The mission put forward a three-tier federal form of government in which the central government would be limited to power over defence, foreign affairs and currency. Other powers would be handed over to the provinces. At first it seemed as though both parties accepted the plan, but the subsequent behaviour of the leaders soon led to bitterness and distrust and the plan fell through. Jinnah called for mass demonstrations on the 16th of August 1946, ‘Direct Action Day’. Communal rioting broke out on an unprecedented scale in Bengal, especially in Calcutta.
The new Viceroy assessed the situation and convinced Congress to accept partition as the price of independence and Jinnah had to accept a smaller Pakistan. The British were unable to leave behind a united India for a variety of reasons. The main obstacle being Jinnah and the Muslim League, who aroused the fears of the Muslim population of living in a Hindu dominated India and demanded a separate homeland. Every attempt was made in the short time scale to avoid partition, but failed. An acceptance of partition was made when the British realised the potential of unprecedented civil war that would leave millions dead.
By 1947, Muslims in Bengal and Punjab wanted an independent Muslim country, and were not prepared to accept anything less. Britain neither had the resources, financially or militarily, to stay in India and force order and spend more time on negotiations, they felt they had no option to leave as promptly as possible because as every day passed they were losing more control over India and they were anxious not to be caught up in the middle of a civil war. The Labour had different priorities after WW2 and needed to concentrate on the domestic front.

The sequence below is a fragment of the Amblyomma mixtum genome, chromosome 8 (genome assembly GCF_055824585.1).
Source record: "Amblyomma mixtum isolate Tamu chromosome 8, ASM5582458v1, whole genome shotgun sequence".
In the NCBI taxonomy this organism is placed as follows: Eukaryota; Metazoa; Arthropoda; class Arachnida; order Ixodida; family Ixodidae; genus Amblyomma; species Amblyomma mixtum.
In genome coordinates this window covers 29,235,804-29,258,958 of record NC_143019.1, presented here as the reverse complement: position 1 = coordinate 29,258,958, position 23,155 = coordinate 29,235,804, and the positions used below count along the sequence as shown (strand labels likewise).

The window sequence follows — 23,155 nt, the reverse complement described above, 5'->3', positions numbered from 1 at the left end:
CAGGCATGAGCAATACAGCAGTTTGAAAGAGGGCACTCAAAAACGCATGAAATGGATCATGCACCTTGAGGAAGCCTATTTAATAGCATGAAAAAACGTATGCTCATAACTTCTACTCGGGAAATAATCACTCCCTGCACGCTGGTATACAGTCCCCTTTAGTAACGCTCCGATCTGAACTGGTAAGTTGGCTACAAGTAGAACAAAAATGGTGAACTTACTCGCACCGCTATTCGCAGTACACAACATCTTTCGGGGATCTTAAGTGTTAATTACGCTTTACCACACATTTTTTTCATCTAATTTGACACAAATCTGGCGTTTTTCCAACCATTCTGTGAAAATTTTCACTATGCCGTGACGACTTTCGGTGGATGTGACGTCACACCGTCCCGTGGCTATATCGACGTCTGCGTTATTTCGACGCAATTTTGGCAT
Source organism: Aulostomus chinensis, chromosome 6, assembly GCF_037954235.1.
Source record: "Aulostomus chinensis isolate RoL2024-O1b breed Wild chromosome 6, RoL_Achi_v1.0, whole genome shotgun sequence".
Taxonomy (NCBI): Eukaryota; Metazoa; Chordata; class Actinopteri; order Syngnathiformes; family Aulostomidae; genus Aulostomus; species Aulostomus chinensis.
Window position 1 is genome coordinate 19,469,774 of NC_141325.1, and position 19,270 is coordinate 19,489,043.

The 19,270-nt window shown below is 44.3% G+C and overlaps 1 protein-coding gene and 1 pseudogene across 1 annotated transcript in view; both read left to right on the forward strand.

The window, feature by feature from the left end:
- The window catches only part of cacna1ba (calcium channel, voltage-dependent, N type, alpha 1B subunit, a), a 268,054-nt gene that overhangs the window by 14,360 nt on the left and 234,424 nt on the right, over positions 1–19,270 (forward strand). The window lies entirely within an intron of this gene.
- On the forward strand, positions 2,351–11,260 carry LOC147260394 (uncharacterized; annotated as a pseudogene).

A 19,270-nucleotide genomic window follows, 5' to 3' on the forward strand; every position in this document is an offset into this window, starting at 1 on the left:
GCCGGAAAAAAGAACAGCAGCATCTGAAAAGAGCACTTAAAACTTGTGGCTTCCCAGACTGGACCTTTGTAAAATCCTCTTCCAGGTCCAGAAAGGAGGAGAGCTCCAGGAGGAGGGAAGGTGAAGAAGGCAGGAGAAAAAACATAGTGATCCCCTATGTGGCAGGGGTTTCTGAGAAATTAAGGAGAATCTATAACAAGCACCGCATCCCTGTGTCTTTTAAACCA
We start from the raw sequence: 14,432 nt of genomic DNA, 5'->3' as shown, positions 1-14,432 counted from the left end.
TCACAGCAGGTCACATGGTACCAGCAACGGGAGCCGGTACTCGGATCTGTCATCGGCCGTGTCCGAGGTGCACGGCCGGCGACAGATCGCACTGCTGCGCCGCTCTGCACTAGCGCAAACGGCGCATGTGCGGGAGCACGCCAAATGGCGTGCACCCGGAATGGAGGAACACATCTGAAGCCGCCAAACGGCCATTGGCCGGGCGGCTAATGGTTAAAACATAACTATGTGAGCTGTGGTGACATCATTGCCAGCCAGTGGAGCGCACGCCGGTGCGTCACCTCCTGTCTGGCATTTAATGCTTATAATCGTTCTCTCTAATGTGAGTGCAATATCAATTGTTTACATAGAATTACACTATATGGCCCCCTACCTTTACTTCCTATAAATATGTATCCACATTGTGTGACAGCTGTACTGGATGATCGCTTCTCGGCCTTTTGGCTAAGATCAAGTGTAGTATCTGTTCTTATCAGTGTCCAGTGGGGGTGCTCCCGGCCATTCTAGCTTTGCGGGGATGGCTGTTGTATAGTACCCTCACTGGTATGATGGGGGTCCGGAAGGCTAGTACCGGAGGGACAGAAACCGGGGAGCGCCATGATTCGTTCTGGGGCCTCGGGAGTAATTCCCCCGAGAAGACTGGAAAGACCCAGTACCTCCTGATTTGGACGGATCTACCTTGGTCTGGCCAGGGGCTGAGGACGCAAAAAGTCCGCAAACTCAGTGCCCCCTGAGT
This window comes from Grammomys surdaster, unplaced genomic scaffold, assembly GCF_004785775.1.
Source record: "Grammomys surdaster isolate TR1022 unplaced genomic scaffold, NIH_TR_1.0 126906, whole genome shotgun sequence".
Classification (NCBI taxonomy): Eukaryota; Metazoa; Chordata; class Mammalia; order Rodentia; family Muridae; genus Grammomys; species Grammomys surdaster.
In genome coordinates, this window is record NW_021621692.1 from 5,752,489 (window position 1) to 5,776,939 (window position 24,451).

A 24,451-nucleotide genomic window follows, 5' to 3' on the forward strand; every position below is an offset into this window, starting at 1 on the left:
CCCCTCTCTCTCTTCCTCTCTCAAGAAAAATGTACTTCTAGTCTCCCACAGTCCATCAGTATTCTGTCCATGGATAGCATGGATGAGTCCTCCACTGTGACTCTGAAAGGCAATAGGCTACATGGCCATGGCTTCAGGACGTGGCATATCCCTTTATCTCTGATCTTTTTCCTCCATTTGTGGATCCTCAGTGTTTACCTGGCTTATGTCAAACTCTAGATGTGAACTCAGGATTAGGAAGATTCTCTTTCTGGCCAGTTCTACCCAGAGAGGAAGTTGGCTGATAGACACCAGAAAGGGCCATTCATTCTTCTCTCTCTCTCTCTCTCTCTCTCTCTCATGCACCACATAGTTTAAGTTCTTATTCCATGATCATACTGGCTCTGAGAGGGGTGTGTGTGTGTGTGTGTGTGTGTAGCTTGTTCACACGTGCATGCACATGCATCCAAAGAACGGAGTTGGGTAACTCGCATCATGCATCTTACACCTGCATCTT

Some critics have blamed the British as a factor in the disunity amongst Muslims and Hindus, because from the beginning they argue the British instigated a policy of divide and rule amongst Hindu and Muslim, thus sowing the seeds of distrust and hate that would build up over two centuries. Some people criticise Congress, despite Congress’s professed secularism, Congress was suffused with Hindu religious symbolism. It also contained hegemonic tendencies which made it difficult for the difference of minorities to be accepted on anything other than the majority’s terms. Congress was not a party Muslims felt they could vote for.